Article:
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March 7, 2024 | Gasoline Demand Has a Long-Term Structural Problem in the US: Plunging Per-Capita Consumption

On his site, Wolf Richter slices into economic, business, and financial issues, Wall Street shenanigans, complex entanglements, debacles, and opportunities that catch his eye in the US, Canada, Europe, Japan, and China. He lives in San Francisco.

Gasoline consumption in the US, in terms of product supplied to gas stations, rose by 1.5% in 2023, to 376 million gallons per day.

This was down by 3.9% from 2019 and back where it had first been 20 years ago, in 2003, with two big troughs in between.

Gasoline consumption is determined by miles driven, which eked out a record in 2023, the growing efficiency of gasoline-powered vehicles, including hybrids, and the large-scale transition to EVs (the #2 bestselling model in the US in 2023 was an EV).

Per-capita gasoline consumption makes the scenario even clearer. As the population has grown over the last two decades, while gasoline consumption has gone nowhere, per-capita gasoline consumption has plunged by 15% from 2003 and by 21% from 1978:

The number of miles driven by highway-legal vehicles of all types – cars and light trucks, buses, motorcycles, delivery vans, medium-duty and heavy trucks – rose to 3,264 billion miles in 2023, squeaking past the prior record of 2019, according to estimates by the Department of Transportation. There are a lot more people, but they’re on average driving less:

Average fuel economy increased by 42% over the past 20 years, and average horsepower increased as well, thanks to technical innovations that made today’s ICE vehicles more powerful and more economical than ever before.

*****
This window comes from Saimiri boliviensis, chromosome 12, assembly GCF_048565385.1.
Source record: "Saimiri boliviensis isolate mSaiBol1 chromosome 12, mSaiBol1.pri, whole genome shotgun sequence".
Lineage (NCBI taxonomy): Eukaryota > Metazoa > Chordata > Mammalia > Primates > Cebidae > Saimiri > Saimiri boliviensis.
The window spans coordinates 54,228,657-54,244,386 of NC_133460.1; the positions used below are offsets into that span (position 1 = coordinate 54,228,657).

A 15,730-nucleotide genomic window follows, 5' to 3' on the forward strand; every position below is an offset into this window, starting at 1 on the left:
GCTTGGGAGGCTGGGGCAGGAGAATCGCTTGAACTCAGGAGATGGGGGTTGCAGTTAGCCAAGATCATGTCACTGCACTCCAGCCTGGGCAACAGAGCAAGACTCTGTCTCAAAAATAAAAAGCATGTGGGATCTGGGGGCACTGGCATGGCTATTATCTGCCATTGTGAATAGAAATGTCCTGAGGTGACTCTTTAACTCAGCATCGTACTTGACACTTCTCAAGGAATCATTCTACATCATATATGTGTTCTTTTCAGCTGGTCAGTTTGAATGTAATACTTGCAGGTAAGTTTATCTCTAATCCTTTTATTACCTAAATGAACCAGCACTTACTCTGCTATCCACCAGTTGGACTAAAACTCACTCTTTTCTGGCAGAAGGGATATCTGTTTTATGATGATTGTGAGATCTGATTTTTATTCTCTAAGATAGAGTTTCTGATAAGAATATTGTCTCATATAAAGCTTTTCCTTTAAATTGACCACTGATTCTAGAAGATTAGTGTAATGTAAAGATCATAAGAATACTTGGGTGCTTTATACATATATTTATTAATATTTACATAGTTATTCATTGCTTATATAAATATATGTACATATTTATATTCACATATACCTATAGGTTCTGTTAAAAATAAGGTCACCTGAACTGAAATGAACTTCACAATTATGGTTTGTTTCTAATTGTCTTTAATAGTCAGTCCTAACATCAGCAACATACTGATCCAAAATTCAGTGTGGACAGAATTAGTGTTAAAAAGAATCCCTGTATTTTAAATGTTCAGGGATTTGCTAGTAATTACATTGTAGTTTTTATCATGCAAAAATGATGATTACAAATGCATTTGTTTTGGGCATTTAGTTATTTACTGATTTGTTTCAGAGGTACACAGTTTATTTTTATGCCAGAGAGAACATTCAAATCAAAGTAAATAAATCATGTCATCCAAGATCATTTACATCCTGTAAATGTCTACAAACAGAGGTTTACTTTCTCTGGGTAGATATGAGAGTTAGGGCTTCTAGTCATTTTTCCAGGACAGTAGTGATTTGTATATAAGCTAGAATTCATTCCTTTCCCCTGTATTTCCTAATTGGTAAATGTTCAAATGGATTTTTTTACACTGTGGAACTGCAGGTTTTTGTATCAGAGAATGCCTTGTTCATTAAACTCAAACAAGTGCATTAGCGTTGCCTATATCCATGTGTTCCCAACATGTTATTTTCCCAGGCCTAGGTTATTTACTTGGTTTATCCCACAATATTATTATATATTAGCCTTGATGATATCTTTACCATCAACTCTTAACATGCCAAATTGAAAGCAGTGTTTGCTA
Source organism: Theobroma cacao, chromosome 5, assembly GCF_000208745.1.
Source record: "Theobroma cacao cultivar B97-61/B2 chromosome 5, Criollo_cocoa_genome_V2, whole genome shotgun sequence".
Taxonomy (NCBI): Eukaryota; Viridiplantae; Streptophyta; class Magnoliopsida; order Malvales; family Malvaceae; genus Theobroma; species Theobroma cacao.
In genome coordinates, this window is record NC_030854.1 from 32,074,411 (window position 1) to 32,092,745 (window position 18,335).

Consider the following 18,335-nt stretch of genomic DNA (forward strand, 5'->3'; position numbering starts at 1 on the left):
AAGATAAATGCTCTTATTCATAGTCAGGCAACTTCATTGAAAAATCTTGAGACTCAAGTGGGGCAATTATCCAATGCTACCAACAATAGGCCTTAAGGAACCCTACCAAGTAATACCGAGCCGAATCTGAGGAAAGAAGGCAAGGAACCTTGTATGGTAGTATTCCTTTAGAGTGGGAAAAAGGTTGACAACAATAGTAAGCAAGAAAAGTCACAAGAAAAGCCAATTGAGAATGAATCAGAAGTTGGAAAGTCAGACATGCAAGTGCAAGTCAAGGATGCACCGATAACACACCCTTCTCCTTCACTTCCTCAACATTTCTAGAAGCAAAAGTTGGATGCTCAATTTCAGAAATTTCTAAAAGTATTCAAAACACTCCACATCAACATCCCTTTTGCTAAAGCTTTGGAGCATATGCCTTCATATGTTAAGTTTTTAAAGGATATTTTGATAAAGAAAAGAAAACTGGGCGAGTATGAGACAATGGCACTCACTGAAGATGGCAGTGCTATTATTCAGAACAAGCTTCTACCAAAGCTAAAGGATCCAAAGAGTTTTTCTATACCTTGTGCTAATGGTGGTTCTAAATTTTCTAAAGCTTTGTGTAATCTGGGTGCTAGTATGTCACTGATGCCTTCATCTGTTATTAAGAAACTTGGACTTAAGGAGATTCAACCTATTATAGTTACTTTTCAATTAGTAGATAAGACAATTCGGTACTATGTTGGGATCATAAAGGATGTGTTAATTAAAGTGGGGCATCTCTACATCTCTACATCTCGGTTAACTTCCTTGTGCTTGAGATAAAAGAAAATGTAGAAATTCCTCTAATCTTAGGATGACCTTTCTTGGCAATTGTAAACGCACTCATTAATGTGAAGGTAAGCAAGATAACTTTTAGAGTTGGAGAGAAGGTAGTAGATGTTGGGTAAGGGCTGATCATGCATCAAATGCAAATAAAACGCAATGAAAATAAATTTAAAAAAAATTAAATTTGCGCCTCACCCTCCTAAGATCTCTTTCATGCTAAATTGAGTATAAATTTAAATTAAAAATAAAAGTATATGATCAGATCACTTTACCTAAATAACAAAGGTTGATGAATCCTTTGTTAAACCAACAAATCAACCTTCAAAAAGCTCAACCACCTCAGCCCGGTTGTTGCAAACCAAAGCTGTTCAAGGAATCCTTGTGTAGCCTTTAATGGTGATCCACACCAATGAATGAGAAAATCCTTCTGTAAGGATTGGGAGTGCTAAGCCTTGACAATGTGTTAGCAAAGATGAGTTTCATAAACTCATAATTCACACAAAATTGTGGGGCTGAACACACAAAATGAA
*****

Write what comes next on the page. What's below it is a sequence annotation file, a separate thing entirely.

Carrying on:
Since 1975, fuel economy for highway driving doubled from 14.6 mpg to nearly 30 mpg in 2023!

The growing efficiency of ICE vehicles has been a drag on gasoline consumption – a good kind of drag on gasoline consumption, caused by technical innovation.

The rising fuel economy of the vehicles in the national fleet has occurred despite the increasing popularity of trucks and SUVs that has years ago surpassed sedans. Note the progress since 2003:

And EVs are playing an increasing role in the reduction of demand for gasoline. In the US overall, EV sales rose to a share of 8.6% of all new vehicle sales in Q4, according to Experian.

In California, the largest vehicle market in the US, sales of new vehicles with internal combustion engines (ICE) of all types, including hybrids and plugin hybrids, have plunged by 30% since 2016, according to registration data. At the same time, EV sales have soared. And the share of EV sales reached 21.4% of total sales in 2023.

This shift to EVs is working itself very gradually into gasoline consumption, pushing it down, and into electricity consumption, pushing it up. And the grid can handle the EVs just fine, even California’s grid, as we’re finding out. The electric utilities love it. Their sales go up, and they finally get to make some revenues at night on their huge amount of idle capacity as EV owners top off the batteries at home.

With less demand for gasoline domestically, the US has become a significant exporter of gasoline, even states such as California. Exports of gasoline, diesel, and jet fuel accounted for about 21% of the record 10.1 million barrels per day of crude oil and petroleum products that the US exported in 2023.

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March 7th, 2024

Posted In: Wolf Street

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